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From courses to study programmes – What’s the difference?

Category: Blogger's Corner, Government, Higher Education, programme, tradition, early career, colleges

text of "early careers"

Due to a recent change in government directive, colleges and higher education institutions all over the UK have rebranded the traditional ‘college courses’ into newly formed ‘study programmes.’ The change comes after decision makers deemed that college courses should no longer focus solely on just the technical and professional skills needed for students to embark on the profession they were studying for, but to develop a holistic programme that develops a rounded set of skills that are ‘more than just a qualification.’

 

The new ‘study programmes’ format is “specifically designed to prepare students for progression, further study, an apprenticeship or into a paid position of employment” (MidKent College, 2017).

 

Some colleges such as MidKent College have keenly jumped on board with this initiative, and have suggested, “Study programmes will be relevant to specific industry requirements and occupational standards across a wide range of technical and professional areas to help prepare students for their future careers.”

 

So, what’s new with study programmes?

 

Essentially, students are taught critical skills that employers look for as well as technical and professional skills to bolster their job prospects or help them to apply for a place at university. These skills include employability and personal development as well as English and maths as part of their qualification; ensuring they are developing a rounded set of skills that are ‘more than just a qualification’ in employer’s eyes.

 

Skills, knowledge, abilities! Study programmes are geared to enhance all of these aspects of learning, whereas the previous course dynamic would perhaps just adopt a limited focus on one or two.

 

There are four key elements of a study programme:

  • Main technical & professional qualification (in subject area of choice)
  • Development of employability skills and relevant work experience
  • Both personal and professional development
  • The study of English and maths

 

1) Main professional and technical qualification


Students will study a particular subject area in the same way as a traditional course. For example, as a school leaver, students will study subject areas from level 2, eventually to progressing to HND should they stay on at college. Through the study programme, students could be training, for example, for a career in hairdressing and beauty or take a Plumbing study programme to become a plumber. The new study programme format also encompasses work in professional and technical areas such as childcare, healthcare or the public services.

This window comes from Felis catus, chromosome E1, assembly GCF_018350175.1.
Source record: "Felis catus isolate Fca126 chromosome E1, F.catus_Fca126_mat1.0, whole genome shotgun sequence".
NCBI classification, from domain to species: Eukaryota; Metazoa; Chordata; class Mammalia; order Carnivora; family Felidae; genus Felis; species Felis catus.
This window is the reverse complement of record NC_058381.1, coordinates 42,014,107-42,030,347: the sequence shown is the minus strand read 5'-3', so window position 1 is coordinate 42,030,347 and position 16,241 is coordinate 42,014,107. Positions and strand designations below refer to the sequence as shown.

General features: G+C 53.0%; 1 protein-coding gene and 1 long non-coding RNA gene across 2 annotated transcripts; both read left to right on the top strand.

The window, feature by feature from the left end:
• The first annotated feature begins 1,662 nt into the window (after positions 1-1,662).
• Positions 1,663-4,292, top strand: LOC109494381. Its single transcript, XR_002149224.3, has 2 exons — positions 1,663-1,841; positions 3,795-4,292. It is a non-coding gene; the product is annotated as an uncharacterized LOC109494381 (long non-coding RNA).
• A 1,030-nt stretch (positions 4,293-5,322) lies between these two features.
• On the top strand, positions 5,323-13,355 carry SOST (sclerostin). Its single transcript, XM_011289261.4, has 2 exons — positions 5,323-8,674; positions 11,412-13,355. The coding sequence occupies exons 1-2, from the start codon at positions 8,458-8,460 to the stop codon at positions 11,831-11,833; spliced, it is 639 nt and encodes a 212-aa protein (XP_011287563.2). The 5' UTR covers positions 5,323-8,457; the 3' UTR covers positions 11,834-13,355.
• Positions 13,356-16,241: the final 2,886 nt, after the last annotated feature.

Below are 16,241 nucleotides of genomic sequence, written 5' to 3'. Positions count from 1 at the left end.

2) Development of employability skills

 

Employability skills are vital for employment. A student can have all the technical skills needed to be successful, but that alone may not land them the job or help them to get into university.

 

The new study programmes include a much heavier emphasis on experience and employability. The government suggest that in addition to obtaining a well-recognised qualification, undertaking a study programme will also prepare students for life after College. This will involve:

 

  • CV enhancements (developed through work experience opportunities)
  • Guidance on how to best find and apply for jobs
  • Greater commercial/industry awareness
  • Improved confidence in professional working environments (i.e presentations and communication etc.)
  • Work ready interviews with industry experts as interview preparation and training.

3) Personal and professional development

 

Students will also receive help and guidance from a personal development tutor during their studies, providing a point of contact that students can refer to if they encounter any issues with, simply seek advice over their studies. Tutors are in place to support students in every area of their study programme; helping with all aspects of development and progression in both a personal and professional context.

 

4) English and maths

 

It’s now generally accepted that most universities and employers demand good standards of English and maths from their applicants. Colleges and training providers have therefore ensured these subject areas are fundamental parts of every study programme.

 

Some colleges now have special classes to boost English and maths skills and drop in hubs for students to practice what they’ve learnt or to access additional support.

 

In what was not previously a compulsory part of the old course format, core English and maths skills will now be taught to students at a level that is appropriate to both their previous studies (e.g GCSE grade) and the requirements of their chosen subject. Students aspiring to be an engineer, scientist etc. will, for example, study different modules to those who wish to be a vet or work in creative media.

 

The level at which students will study English and maths depends on how they’ve done in previous examinations. For example, students that achieved grade C or above in English and Maths won’t have to do any further qualifications but they’ll be required to undertake studies to improve their English and maths skills.

 

All in all, this is a positive move for our young people, looking at education as a whole and helping them to become well-rounded, young professionals.

 

If you’re a school leaver looking to study at college, you can find out the difference between a course and study programme for your chosen course by finding your subject area here: https://www.midkent.ac.uk/courses/subject-areas/.

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